I’m in a rather contemplative mood at the moment. I suppose I’m always kind of in a contemplative mood at some level, given my perhaps overdeveloped self-awareness (and/or self-consciousness), but tonight it’s especially palpable. And for good reason: touched off by a vague feeling of dissatisfaction (whether valid or not) with my life’s accomplishments – personal and professional – thus far, I started thinking more deeply about my past and what’s led me to this point in my present.
Somehow, that wound up with me looking back at old text files on my computer, files with scraps of writing and poetry of mine from as far back as 1996… half-finished book ideas, paragraphs of introduction to stories that never got the attention they deserved, lines of verse of varying quality but with relatively consistent themes… even files that contain nothing but a single sentence – or even just a title – that nevertheless managed to convey (to my own brain, at least) where I wanted to go from there.
I know what you’re thinking (you anonymous reader, you). You’re thinking that my little foray into the depths of my hard drive has me regretting all those ideas that I never went anywhere with, that I’m wistfully wondering why I even then, 12 years ago or more, could seemingly never start something and finish it. And you’d be partially right. Especially in light of my recent posts on the concept of failure – and reflecting Natasha’s spot-on comment about “inertia” – I do feel a bit like a broken record that keeps going over the same groove but never gets anywhere worthwhile.
That’s not really it, though, or not all of it. I enjoyed reading what I wrote back then, after all, and if I start to ask myself why I didn’t continue with some of it, I just tell myself, truthfully, that I wasn’t ready to, that they were great ideas but ones that I – in all honesty – probably didn’t know how to fully give life to at the time, that today I have more of the skills and knowledge and experience to convincingly translate those ideas into “reality.” I can still take those ideas and run with them, so to speak.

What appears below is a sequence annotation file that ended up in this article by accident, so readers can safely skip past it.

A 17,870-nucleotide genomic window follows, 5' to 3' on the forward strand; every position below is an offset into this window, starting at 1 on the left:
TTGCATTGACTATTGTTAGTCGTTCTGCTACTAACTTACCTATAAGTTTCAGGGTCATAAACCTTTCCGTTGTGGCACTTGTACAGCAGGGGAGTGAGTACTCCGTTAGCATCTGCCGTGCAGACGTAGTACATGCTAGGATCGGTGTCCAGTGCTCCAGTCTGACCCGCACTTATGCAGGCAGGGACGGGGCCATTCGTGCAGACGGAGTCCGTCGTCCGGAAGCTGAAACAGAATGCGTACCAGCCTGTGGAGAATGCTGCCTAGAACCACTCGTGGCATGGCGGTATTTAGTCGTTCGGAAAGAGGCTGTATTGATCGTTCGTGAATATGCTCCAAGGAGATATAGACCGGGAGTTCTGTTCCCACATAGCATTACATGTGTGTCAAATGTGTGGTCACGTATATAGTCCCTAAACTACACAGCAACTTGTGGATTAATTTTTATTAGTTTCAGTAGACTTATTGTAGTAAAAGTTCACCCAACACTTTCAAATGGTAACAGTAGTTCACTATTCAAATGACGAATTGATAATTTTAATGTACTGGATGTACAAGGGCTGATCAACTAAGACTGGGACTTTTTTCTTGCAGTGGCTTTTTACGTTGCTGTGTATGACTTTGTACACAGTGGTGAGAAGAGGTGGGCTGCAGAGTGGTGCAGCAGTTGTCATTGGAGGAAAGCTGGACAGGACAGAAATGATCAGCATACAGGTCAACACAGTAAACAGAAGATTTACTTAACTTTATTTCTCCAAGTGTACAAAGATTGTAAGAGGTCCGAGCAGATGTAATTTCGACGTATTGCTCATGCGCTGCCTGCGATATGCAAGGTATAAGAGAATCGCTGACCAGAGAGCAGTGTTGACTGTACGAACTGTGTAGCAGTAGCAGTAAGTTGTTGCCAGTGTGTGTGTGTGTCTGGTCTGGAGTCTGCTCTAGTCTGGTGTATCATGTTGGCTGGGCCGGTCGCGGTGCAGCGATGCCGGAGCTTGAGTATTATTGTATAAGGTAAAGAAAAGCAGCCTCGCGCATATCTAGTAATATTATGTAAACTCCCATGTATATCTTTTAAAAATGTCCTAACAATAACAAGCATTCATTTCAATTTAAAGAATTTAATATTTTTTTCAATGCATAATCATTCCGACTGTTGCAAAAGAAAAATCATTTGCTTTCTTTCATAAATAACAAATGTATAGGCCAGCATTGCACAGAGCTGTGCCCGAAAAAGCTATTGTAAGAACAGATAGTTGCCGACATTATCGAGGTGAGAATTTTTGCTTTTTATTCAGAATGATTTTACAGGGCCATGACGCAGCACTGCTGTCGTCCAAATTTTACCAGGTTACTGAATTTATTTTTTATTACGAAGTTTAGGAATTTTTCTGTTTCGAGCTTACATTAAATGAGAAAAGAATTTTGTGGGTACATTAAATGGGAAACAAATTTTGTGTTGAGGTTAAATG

The real problem is that in reading through my past writings, seeing those ideas again brought to light and interpreting them through the lens of my mind of today, I wonder not so much why I didn’t do more with them when I first thought of them… I wonder, instead, where I’ve been since then. Where’d the “me” who wrote those book ideas and introductory paragraphs and lines of verse and story titles go? Why haven’t I looked at them before now and – perhaps more importantly – why did so many of them seem so new? Why – for a person who always prided himself on his imagination and his sense of fantasy and wonder – do they all seem so far away, like ancient history?
Have I really let myself become so absorbed in the inanity of the present – the rat race of everyday reality and the focus on all the pointless minutiae of modern society – that I forgot about all those worlds and stories and characters of my childhood and early teenaged imaginings? How did my mind get so clouded by a daily routine that I lost sight of the fantasies within, the ones that – when I was younger – mattered more to me than anything?
When did I lose my way?